Festival highlights Jewish and Israeli flavors
Falafel, vegetarian schwarma with hummus, matbucha Moroccan tomato salad and pita, all paired with a hearty serving of baklava for dessert and washed down with mint lemonade: This is just one of combinations that will be served at the Celebration Israel Festival of Food and Culture on Sunday, May 4. Also on the menu are helpings of boreka (fried cheese pastries) halvah (a sweet blend of sesame and pistachios), sweet kugel (cheese pie) and marzipan-stuffed dates.
Other than being delicious and fun to pronounce, these foods play an integral part in Jewish and Israeli culture. “Ask any Jewish cook, and they have a list of their favorite family recipes,” says chef Bruce Brown, who is a second-generation American with deep Eastern European roots that show in his cooking.
Brown and volunteers from Asheville’s Jewish community and Congregation Beth Israel are cooking up a storm in the congregation’s kitchen to feature some of their favorite authentic Israeli dishes at the festival. Attendees can be sure that the foods eaten in Jerusalem to celebrate Israel’s 66th year of independence will be similar to those served at Asheville’s celebration this weekend.
Dr. Michael Weizman, who helped found the festival with his parents, Hanan and Goldie Weizman, notes that the festival’s growth has been astounding, attracting a great number of non-Jewish community members and even drawing attendees from the Jewish communities in surrounding cities. Acknowledging the sometimes negative press that Israel receives, he says, “The celebration of Israel should transcend religion, cultural background and politics. We’ve always felt the best way to position this celebration was through the sharing of Israeli food and culture — things that people of all backgrounds could relate to.”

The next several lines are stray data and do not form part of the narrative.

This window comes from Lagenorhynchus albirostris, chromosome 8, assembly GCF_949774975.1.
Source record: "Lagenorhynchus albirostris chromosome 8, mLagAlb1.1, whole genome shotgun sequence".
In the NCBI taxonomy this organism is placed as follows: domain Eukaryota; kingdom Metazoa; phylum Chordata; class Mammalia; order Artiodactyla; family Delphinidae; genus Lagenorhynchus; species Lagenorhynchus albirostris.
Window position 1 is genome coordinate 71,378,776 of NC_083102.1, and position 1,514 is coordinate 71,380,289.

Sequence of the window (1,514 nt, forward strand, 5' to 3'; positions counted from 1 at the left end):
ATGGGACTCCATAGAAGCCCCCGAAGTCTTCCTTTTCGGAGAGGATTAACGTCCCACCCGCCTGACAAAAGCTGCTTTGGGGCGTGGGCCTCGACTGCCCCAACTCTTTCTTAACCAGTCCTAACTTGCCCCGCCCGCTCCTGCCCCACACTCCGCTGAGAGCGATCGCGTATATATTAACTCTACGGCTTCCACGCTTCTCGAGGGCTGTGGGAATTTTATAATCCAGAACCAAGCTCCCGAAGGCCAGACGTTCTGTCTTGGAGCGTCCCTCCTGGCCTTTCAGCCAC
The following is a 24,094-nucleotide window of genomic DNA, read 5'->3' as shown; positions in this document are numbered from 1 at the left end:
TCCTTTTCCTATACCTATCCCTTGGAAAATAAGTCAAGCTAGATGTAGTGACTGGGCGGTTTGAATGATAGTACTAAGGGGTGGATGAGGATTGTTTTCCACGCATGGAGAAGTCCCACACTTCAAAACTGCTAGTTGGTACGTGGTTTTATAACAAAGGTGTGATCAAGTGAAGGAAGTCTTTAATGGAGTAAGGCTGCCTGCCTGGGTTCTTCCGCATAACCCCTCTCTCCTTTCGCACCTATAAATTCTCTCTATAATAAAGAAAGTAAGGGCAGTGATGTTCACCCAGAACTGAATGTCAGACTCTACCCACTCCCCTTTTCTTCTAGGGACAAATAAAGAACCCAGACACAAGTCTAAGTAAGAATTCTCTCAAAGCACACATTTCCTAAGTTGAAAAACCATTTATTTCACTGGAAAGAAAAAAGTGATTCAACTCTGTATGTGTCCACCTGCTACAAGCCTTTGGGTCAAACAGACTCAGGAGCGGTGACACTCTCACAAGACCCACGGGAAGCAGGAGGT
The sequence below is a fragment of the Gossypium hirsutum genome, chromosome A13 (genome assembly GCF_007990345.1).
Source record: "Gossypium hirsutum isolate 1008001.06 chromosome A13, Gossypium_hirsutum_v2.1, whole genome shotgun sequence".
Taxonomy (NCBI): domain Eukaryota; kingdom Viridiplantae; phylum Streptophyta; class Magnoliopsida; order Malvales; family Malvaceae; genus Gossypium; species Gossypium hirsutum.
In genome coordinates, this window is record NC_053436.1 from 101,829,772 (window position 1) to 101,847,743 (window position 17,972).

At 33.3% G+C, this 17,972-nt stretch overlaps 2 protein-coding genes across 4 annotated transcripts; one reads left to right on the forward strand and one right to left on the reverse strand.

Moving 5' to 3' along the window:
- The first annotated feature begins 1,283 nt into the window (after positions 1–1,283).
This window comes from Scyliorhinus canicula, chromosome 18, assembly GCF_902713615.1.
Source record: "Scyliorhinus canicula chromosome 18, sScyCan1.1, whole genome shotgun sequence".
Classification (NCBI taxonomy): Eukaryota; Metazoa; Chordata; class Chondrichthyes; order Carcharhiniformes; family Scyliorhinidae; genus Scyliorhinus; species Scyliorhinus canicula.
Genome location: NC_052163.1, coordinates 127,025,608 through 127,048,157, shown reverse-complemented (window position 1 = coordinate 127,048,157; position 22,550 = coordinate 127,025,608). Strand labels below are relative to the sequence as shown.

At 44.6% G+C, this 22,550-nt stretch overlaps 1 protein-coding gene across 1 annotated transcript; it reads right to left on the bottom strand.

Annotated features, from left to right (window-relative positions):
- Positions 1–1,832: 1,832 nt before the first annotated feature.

“Everyone can relate to food,” says festival organizer Sally Gooze. She explains that the majority of the foods at the festival will be vegetarian and vegan to abide by kosher regulations and Jewish tradition but that they will also please a number of palates, regardless of religious affiliation. And of course, no Beer City would be complete without offering a few Israeli specialty lagers. Prices range from $7 to $10 for Israeli platters with other Israeli street food options at $3 and Israeli desserts for just a buck.
Brown explains that the festival is truly a group effort by the congregation to nourish and celebrate Jewish culture in Asheville. “Everyone is welcome to help cook, from the teenagers on up,” he says, noting that one day there were five members from three generations of one family in the kitchen.
Although for many the main event is the food, this year’s festival also includes a free kid zone with various activities, continuous live music from several area bands, acrobatic performances, local arts and crafts vendors and more. There will also be a live auction, with items including a painting by Jonas Gerard and a Moog Foundation synthesizer, each valued at over $1,000.
“Asheville, being the eclectic and diverse community that it is, should be no exception with its effort to celebrate modern-day Israel,” says Weizman.
The Celebration Israel Festival of Food and Culture will be held 11 a.m.-4 p.m. Sunday, May 4, at Congregation Beth Israel, 229 Murdock Ave. 252-8660